A DNA molecule is too small to be seen, but its exact shape has been ingeniously worked out by indirect means. It consists of a pair of nucleotide chains twisted together in an elegant spiral; the 'double helix'; the 'immortal coil'. The nucleotide building blocks come in only four different kinds, whose names may be shortened to A, T, C and G Adenine, Thymine, Cytosine and Guanine.

These are the same in all animals and plants. What differs is the order in which they are strung together. A G building block from a man is identical to a G building block from a snail. But the sequence of building blocks in a man is not only different from that in a snail. It is also different, though less so, from the sequence in every other man except in the special case of identical twins.

Our DNA lives inside our bodies. It is not concentrated in a particular part of the body, but it is distributed in all of our cells. There are about a thousand million million cells a thousand billion making up an average human body, and, with some exceptions which we can ignore, every one of those cells contains a complete copy of that body's DNA.

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It is as though, in every room of a gigantic building, there was a book-case containing the architect's plans for the entire building. The 'book-case' in a cell is called the nucleus. The architect's plans run to 46 volumes in man, the number is different in other species. The 'volumes' are called chromosomes.

They are visible under a microscope as long threads, and the genes are strung out along them in order. It is not easy, indeed it may not even be meaningful, to decide where one gene starts and ends and the next one begins. Fortunately, as this chapter will show, this does not matter for our purposes. I shall make use of the metaphor of the architect's plans, freely mixing the language of the metaphor with the language of the real thing. Page will provisionally be used interchangeably with gene, although the division between genes is less clear-cut than the division between the pages of a book.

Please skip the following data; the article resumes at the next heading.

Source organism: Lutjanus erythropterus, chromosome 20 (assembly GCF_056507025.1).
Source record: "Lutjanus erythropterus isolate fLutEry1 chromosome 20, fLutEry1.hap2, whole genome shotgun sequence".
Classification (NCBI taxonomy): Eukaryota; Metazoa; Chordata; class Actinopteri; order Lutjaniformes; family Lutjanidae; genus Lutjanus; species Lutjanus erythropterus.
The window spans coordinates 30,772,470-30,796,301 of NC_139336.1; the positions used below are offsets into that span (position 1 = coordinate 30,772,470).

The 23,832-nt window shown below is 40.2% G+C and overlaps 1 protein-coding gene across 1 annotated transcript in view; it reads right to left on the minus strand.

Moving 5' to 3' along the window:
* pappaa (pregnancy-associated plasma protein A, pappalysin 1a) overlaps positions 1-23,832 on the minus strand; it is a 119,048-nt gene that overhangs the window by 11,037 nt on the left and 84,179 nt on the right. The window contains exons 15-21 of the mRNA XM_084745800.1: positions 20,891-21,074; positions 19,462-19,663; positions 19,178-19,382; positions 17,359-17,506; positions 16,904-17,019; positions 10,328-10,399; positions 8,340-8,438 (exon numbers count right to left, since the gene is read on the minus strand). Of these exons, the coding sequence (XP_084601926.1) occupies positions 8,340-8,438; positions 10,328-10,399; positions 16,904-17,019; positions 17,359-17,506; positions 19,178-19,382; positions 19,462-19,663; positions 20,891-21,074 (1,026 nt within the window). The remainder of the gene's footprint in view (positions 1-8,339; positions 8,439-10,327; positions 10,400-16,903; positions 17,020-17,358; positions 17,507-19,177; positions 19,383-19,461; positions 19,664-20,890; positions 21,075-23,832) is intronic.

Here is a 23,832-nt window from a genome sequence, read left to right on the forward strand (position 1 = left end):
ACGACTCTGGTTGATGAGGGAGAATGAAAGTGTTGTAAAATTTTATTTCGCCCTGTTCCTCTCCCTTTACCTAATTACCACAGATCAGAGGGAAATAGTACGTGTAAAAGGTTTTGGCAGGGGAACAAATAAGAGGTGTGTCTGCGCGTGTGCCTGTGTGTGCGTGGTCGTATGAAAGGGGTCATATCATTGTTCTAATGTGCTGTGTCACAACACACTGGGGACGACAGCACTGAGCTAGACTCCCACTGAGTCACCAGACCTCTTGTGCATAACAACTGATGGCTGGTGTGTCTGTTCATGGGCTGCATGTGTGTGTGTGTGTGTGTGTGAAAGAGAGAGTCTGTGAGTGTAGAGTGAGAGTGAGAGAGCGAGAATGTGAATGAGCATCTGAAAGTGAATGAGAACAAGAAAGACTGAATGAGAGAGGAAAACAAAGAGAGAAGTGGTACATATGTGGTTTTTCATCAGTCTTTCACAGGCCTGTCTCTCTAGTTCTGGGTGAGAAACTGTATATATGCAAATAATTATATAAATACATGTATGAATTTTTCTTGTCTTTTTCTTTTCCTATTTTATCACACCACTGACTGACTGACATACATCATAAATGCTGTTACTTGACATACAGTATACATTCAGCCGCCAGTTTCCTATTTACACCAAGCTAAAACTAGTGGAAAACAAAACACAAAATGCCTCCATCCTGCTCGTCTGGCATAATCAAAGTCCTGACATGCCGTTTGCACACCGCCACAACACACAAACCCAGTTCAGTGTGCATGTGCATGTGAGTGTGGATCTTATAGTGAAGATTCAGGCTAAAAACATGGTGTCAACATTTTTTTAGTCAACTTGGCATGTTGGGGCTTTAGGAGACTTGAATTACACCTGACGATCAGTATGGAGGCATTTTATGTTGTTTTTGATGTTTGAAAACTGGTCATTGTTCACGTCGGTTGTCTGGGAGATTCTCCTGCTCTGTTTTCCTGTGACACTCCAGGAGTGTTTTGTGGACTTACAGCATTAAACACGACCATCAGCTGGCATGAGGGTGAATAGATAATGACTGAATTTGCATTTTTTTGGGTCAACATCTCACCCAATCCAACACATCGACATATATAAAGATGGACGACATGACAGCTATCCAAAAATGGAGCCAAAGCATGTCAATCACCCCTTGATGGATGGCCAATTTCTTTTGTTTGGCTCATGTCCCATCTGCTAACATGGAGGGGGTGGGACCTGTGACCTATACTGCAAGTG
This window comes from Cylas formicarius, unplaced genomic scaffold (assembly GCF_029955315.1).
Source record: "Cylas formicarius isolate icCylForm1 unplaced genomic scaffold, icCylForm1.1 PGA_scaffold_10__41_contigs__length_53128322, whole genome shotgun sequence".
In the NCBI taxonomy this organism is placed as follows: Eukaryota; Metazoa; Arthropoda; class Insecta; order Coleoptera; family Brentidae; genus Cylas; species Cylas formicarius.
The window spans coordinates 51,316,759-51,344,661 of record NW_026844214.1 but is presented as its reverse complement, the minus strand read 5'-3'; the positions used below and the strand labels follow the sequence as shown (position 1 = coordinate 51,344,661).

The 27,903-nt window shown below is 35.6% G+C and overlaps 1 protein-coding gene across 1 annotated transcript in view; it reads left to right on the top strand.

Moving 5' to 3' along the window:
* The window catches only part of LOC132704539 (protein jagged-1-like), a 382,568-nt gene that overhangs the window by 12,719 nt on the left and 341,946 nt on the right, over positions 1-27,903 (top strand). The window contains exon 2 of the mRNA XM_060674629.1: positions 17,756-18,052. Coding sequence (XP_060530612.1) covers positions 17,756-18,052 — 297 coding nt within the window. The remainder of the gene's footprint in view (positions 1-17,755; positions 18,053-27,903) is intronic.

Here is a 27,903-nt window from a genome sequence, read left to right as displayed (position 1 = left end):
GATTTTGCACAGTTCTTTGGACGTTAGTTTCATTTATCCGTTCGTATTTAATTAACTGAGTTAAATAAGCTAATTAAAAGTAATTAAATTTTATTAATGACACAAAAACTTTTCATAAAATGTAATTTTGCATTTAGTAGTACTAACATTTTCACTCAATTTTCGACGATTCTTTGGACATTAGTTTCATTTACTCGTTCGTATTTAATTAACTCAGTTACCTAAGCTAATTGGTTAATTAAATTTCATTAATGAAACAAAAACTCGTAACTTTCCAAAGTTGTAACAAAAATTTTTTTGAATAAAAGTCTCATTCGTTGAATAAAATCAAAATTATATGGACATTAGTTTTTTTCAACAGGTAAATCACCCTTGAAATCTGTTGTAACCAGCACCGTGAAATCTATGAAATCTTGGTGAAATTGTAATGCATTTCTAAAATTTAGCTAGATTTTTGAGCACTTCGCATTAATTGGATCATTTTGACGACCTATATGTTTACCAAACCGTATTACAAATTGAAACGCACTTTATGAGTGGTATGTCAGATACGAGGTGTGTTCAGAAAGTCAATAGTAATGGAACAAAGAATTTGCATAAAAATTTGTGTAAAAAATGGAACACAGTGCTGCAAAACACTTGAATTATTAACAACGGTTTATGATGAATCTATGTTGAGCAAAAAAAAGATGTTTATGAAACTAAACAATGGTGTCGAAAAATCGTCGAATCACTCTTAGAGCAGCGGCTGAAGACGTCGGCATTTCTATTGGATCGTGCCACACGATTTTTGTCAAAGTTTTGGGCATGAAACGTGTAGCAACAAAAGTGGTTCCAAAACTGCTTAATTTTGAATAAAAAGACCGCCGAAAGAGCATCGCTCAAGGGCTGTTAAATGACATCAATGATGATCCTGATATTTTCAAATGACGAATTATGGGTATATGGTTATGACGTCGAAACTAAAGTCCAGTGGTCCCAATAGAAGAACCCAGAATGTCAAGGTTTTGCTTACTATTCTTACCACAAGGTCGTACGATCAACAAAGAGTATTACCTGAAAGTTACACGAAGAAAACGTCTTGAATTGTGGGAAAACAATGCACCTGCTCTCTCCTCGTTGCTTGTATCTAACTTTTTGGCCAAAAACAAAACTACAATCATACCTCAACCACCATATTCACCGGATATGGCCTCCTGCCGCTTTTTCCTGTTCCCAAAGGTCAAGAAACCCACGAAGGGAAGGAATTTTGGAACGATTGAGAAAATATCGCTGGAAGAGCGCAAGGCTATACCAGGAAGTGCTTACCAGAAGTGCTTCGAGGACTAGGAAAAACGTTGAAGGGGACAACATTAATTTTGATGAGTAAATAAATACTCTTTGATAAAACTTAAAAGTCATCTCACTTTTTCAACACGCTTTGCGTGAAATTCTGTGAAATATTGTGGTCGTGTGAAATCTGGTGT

This metaphor will take us quite a long way. When it finally breaks down I shall introduce other metaphors. Incidentally, there is of course no 'architect' or rather the architect is "natural selection". The DNA instructions have been assembled by natural selection. DNA molecules do two important things. Firstly they replicate, that is to say they make copies of themselves. This has gone on non stop ever since the beginning of life, and the DNA molecules are now very good at it indeed.

As an adult, you consist of a thousand million million cells, but when you were first conceived you were just a single cell, endowed with one master copy of all the architect's plans. This cell divided into two, and each of the two cells received its own copy of the plans, so that each of them could replicate themselves. Successive divisions took the number of cells up to 4 2 2 , 8 2 3 , 16 2 4 , 32 2 5 , 64 2 6 , and so on into the thousand of billions 2 At every division, the DNA plans were faithfully copied, with scarcely any mistakes.

It is one thing to speak of the duplication of DNA. But if the DNA is really a set of plans for building a body, how are the plans put into practice? How are they translated into the fabric of the body? This brings me to the second important thing DNA does. It indirectly supervises the manufacture of the different kinds of molecules of proteins that make up the organs of the body and the building of all these organs with their functions.